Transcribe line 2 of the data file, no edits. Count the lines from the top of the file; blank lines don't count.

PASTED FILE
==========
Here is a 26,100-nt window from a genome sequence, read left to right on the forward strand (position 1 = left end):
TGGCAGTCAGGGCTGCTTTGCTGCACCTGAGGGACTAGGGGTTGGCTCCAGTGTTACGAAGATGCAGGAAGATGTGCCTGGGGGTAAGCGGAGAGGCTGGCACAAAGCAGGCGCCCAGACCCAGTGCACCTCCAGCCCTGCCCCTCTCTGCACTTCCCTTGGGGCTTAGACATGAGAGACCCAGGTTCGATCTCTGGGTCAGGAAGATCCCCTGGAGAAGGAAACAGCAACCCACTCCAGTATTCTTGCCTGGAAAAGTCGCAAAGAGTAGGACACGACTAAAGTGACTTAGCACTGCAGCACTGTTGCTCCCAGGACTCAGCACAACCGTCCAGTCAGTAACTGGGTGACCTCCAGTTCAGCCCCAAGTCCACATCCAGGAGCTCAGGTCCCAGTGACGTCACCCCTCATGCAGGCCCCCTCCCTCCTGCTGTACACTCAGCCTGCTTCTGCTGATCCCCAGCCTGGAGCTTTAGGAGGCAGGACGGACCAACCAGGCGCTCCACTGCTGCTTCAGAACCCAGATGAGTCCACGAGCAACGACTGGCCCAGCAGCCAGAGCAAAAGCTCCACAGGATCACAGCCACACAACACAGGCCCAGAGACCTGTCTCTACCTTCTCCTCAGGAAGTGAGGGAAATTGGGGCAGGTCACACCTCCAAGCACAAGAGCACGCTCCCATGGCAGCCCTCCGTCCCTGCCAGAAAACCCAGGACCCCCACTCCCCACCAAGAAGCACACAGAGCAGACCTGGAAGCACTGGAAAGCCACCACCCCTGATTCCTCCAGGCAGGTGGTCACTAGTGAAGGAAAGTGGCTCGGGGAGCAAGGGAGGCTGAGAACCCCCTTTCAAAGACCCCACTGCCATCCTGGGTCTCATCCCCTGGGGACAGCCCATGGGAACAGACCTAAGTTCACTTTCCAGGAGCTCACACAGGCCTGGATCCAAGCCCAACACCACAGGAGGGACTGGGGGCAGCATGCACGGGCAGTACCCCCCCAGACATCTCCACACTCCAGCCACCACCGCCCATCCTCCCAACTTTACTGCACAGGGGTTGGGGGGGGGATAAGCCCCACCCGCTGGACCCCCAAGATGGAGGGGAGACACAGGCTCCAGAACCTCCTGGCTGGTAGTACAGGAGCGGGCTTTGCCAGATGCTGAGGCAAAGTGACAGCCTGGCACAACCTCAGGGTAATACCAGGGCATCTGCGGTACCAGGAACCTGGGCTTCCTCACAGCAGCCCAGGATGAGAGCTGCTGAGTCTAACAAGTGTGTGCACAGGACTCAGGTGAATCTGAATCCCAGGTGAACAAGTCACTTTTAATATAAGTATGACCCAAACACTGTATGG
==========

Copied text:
TGGCAGTCAGGGCTGCTTTGCTGCACCTGAGGGACTAGGGGTTGGCTCCAGTGTTACGAAGATGCAGGAAGATGTGCCTGGGGGTAAGCGGAGAGGCTGGCACAAAGCAGGCGCCCAGACCCAGTGCACCTCCAGCCCTGCCCCTCTCTGCACTTCCCTTGGGGCTTAGACATGAGAGACCCAGGTTCGATCTCTGGGTCAGGAAGATCCCCTGGAGAAGGAAACAGCAACCCACTCCAGTATTCTTGCCTGGAAAAGTCGCAAAGAGTAGGACACGACTAAAGTGACTTAGCACTGCAGCACTGTTGCTCCCAGGACTCAGCACAACCGTCCAGTCAGTAACTGGGTGACCTCCAGTTCAGCCCCAAGTCCACATCCAGGAGCTCAGGTCCCAGTGACGTCACCCCTCATGCAGGCCCCCTCCCTCCTGCTGTACACTCAGCCTGCTTCTGCTGATCCCCAGCCTGGAGCTTTAGGAGGCAGGACGGACCAACCAGGCGCTCCACTGCTGCTTCAGAACCCAGATGAGTCCACGAGCAACGACTGGCCCAGCAGCCAGAGCAAAAGCTCCACAGGATCACAGCCACACAACACAGGCCCAGAGACCTGTCTCTACCTTCTCCTCAGGAAGTGAGGGAAATTGGGGCAGGTCACACCTCCAAGCACAAGAGCACGCTCCCATGGCAGCCCTCCGTCCCTGCCAGAAAACCCAGGACCCCCACTCCCCACCAAGAAGCACACAGAGCAGACCTGGAAGCACTGGAAAGCCACCACCCCTGATTCCTCCAGGCAGGTGGTCACTAGTGAAGGAAAGTGGCTCGGGGAGCAAGGGAGGCTGAGAACCCCCTTTCAAAGACCCCACTGCCATCCTGGGTCTCATCCCCTGGGGACAGCCCATGGGAACAGACCTAAGTTCACTTTCCAGGAGCTCACACAGGCCTGGATCCAAGCCCAACACCACAGGAGGGACTGGGGGCAGCATGCACGGGCAGTACCCCCCCAGACATCTCCACACTCCAGCCACCACCGCCCATCCTCCCAACTTTACTGCACAGGGGTTGGGGGGGGGATAAGCCCCACCCGCTGGACCCCCAAGATGGAGGGGAGACACAGGCTCCAGAACCTCCTGGCTGGTAGTACAGGAGCGGGCTTTGCCAGATGCTGAGGCAAAGTGACAGCCTGGCACAACCTCAGGGTAATACCAGGGCATCTGCGGTACCAGGAACCTGGGCTTCCTCACAGCAGCCCAGGATGAGAGCTGCTGAGTCTAACAAGTGTGTGCACAGGACTCAGGTGAATCTGAATCCCAGGTGAACAAGTCACTTTTAATATAAGTATGACCCAAACACTGTATGG